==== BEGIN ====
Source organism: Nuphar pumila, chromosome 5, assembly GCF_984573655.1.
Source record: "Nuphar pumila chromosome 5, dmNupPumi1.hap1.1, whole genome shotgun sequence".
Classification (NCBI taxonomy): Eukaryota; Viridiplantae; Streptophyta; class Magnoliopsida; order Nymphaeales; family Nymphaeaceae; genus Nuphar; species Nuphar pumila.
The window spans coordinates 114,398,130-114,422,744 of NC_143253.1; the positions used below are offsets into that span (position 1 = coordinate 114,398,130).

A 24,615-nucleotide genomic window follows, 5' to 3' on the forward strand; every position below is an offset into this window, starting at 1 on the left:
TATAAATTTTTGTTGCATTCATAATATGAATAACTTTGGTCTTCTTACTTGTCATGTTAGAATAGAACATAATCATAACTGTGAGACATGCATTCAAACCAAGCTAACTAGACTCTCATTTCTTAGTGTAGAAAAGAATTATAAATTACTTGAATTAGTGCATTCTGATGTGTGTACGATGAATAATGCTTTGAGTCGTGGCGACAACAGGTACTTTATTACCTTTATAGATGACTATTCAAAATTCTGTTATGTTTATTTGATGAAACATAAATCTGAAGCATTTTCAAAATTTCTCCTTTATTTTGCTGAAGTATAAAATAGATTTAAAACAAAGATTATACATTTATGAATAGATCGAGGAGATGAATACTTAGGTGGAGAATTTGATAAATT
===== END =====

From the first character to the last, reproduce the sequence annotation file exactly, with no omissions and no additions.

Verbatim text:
Source organism: Nuphar pumila, chromosome 5, assembly GCF_984573655.1.
Source record: "Nuphar pumila chromosome 5, dmNupPumi1.hap1.1, whole genome shotgun sequence".
Classification (NCBI taxonomy): Eukaryota; Viridiplantae; Streptophyta; class Magnoliopsida; order Nymphaeales; family Nymphaeaceae; genus Nuphar; species Nuphar pumila.
The window spans coordinates 114,398,130-114,422,744 of NC_143253.1; the positions used below are offsets into that span (position 1 = coordinate 114,398,130).

A 24,615-nucleotide genomic window follows, 5' to 3' on the forward strand; every position below is an offset into this window, starting at 1 on the left:
TATAAATTTTTGTTGCATTCATAATATGAATAACTTTGGTCTTCTTACTTGTCATGTTAGAATAGAACATAATCATAACTGTGAGACATGCATTCAAACCAAGCTAACTAGACTCTCATTTCTTAGTGTAGAAAAGAATTATAAATTACTTGAATTAGTGCATTCTGATGTGTGTACGATGAATAATGCTTTGAGTCGTGGCGACAACAGGTACTTTATTACCTTTATAGATGACTATTCAAAATTCTGTTATGTTTATTTGATGAAACATAAATCTGAAGCATTTTCAAAATTTCTCCTTTATTTTGCTGAAGTATAAAATAGATTTAAAACAAAGATTATACATTTATGAATAGATCGAGGAGATGAATACTTAGGTGGAGAATTTGATAAATT